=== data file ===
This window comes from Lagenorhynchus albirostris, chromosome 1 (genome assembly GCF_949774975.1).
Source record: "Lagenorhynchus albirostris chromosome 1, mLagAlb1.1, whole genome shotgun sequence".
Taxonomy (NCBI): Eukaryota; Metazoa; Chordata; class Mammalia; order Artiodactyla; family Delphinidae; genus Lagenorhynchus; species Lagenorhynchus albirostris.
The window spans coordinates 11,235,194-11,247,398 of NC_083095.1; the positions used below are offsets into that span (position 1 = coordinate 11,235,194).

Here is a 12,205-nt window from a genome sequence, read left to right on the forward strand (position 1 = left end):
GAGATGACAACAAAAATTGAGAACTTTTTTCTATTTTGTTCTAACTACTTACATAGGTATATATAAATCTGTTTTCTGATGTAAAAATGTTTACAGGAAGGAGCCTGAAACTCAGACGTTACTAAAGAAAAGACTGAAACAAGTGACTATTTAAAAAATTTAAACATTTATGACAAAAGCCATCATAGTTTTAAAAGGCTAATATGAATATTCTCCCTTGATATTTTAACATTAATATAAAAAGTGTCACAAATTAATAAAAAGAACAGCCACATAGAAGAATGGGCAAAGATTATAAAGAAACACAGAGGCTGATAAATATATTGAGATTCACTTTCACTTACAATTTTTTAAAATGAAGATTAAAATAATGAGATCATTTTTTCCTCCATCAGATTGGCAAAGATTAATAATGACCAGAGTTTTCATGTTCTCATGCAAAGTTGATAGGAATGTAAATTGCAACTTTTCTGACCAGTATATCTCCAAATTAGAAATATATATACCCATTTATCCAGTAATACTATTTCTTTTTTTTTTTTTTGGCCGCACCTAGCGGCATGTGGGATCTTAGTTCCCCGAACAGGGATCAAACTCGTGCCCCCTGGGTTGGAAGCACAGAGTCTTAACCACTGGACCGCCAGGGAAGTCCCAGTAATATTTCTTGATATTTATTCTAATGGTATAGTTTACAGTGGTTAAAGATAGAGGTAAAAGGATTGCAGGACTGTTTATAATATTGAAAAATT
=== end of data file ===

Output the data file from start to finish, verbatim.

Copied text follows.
This window comes from Lagenorhynchus albirostris, chromosome 1 (genome assembly GCF_949774975.1).
Source record: "Lagenorhynchus albirostris chromosome 1, mLagAlb1.1, whole genome shotgun sequence".
Taxonomy (NCBI): Eukaryota; Metazoa; Chordata; class Mammalia; order Artiodactyla; family Delphinidae; genus Lagenorhynchus; species Lagenorhynchus albirostris.
The window spans coordinates 11,235,194-11,247,398 of NC_083095.1; the positions used below are offsets into that span (position 1 = coordinate 11,235,194).

Here is a 12,205-nt window from a genome sequence, read left to right on the forward strand (position 1 = left end):
GAGATGACAACAAAAATTGAGAACTTTTTTCTATTTTGTTCTAACTACTTACATAGGTATATATAAATCTGTTTTCTGATGTAAAAATGTTTACAGGAAGGAGCCTGAAACTCAGACGTTACTAAAGAAAAGACTGAAACAAGTGACTATTTAAAAAATTTAAACATTTATGACAAAAGCCATCATAGTTTTAAAAGGCTAATATGAATATTCTCCCTTGATATTTTAACATTAATATAAAAAGTGTCACAAATTAATAAAAAGAACAGCCACATAGAAGAATGGGCAAAGATTATAAAGAAACACAGAGGCTGATAAATATATTGAGATTCACTTTCACTTACAATTTTTTAAAATGAAGATTAAAATAATGAGATCATTTTTTCCTCCATCAGATTGGCAAAGATTAATAATGACCAGAGTTTTCATGTTCTCATGCAAAGTTGATAGGAATGTAAATTGCAACTTTTCTGACCAGTATATCTCCAAATTAGAAATATATATACCCATTTATCCAGTAATACTATTTCTTTTTTTTTTTTTTGGCCGCACCTAGCGGCATGTGGGATCTTAGTTCCCCGAACAGGGATCAAACTCGTGCCCCCTGGGTTGGAAGCACAGAGTCTTAACCACTGGACCGCCAGGGAAGTCCCAGTAATATTTCTTGATATTTATTCTAATGGTATAGTTTACAGTGGTTAAAGATAGAGGTAAAAGGATTGCAGGACTGTTTATAATATTGAAAAATT